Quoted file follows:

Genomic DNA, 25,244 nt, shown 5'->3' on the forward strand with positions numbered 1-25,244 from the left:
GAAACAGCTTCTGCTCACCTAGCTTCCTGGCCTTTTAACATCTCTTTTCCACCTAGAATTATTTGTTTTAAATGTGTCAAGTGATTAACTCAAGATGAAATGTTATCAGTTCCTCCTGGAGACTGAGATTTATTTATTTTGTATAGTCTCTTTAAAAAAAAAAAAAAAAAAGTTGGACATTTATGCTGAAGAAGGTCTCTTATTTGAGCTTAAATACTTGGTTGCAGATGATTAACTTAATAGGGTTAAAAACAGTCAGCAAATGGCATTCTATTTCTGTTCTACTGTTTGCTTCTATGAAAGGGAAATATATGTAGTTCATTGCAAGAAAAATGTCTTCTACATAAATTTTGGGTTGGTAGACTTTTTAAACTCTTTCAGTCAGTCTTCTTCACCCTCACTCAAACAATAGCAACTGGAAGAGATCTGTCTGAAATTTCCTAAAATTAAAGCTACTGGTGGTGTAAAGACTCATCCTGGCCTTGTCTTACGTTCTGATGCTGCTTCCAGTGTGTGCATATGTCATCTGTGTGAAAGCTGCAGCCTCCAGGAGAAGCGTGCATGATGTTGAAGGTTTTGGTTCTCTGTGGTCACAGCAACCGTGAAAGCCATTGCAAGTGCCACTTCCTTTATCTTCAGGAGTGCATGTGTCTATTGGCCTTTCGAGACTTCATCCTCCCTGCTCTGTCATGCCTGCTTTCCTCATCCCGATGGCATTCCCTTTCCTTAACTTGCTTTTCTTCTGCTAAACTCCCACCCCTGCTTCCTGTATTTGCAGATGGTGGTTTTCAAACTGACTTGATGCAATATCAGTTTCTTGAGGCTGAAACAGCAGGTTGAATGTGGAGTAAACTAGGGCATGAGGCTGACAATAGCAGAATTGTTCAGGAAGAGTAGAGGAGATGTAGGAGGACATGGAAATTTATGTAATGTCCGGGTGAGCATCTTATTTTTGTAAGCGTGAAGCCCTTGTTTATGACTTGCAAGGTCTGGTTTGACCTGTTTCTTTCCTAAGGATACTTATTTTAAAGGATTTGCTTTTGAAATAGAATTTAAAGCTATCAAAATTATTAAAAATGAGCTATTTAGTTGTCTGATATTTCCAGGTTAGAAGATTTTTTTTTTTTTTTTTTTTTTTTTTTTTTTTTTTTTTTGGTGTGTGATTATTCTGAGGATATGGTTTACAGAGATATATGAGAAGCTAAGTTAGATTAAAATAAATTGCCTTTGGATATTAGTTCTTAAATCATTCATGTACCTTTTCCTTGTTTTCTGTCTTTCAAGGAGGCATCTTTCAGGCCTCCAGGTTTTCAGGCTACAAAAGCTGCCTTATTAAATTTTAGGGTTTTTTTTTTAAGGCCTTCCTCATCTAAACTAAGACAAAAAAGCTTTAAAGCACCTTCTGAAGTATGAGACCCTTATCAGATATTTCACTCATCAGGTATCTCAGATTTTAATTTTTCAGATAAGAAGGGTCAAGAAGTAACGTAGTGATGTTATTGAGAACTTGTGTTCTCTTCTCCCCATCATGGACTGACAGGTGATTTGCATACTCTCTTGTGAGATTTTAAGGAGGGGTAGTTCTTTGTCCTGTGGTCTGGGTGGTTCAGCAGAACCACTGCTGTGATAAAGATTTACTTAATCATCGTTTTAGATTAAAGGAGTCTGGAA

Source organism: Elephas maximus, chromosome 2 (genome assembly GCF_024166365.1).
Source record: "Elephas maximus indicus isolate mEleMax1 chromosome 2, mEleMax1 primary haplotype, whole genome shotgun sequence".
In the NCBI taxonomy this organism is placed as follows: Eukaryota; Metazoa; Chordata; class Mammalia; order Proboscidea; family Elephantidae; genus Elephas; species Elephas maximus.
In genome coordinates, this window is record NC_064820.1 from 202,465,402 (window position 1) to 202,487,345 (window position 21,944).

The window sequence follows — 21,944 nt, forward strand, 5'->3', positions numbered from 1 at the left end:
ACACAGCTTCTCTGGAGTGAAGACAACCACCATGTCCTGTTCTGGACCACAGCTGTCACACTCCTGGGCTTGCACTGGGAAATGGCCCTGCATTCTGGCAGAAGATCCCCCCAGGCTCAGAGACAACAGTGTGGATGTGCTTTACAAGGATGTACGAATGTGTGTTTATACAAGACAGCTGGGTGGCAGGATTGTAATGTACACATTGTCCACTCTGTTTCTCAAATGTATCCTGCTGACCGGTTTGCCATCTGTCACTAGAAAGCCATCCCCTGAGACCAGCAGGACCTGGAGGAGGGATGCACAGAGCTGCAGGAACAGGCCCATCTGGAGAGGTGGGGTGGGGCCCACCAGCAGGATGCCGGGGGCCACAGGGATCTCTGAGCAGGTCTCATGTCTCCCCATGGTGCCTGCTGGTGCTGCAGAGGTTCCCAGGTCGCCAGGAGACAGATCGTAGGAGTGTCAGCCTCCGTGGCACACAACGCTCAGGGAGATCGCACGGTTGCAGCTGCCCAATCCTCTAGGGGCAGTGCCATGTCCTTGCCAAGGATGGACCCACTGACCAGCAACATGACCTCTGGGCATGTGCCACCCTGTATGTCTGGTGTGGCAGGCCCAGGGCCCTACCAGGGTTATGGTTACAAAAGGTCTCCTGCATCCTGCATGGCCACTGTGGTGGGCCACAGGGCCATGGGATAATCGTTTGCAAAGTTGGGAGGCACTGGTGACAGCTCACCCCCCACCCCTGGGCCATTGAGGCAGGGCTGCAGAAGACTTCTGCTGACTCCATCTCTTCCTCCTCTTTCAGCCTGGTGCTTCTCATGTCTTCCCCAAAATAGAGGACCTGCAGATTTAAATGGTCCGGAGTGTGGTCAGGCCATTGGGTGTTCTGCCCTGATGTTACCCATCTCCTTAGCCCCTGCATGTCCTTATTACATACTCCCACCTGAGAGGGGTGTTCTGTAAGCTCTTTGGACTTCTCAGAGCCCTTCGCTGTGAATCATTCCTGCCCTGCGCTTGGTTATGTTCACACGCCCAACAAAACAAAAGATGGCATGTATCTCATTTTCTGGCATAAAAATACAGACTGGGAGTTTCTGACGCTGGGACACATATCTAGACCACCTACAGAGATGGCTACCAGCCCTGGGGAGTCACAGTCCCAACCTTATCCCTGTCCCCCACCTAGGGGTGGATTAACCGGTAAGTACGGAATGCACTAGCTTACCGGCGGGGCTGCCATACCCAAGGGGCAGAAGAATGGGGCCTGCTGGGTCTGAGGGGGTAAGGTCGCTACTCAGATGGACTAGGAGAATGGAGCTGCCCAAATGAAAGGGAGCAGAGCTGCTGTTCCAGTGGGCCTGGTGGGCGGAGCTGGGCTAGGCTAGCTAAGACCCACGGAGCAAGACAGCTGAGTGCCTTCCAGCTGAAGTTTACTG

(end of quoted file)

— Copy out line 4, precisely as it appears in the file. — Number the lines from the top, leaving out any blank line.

Source record: "Elephas maximus indicus isolate mEleMax1 chromosome 2, mEleMax1 primary haplotype, whole genome shotgun sequence".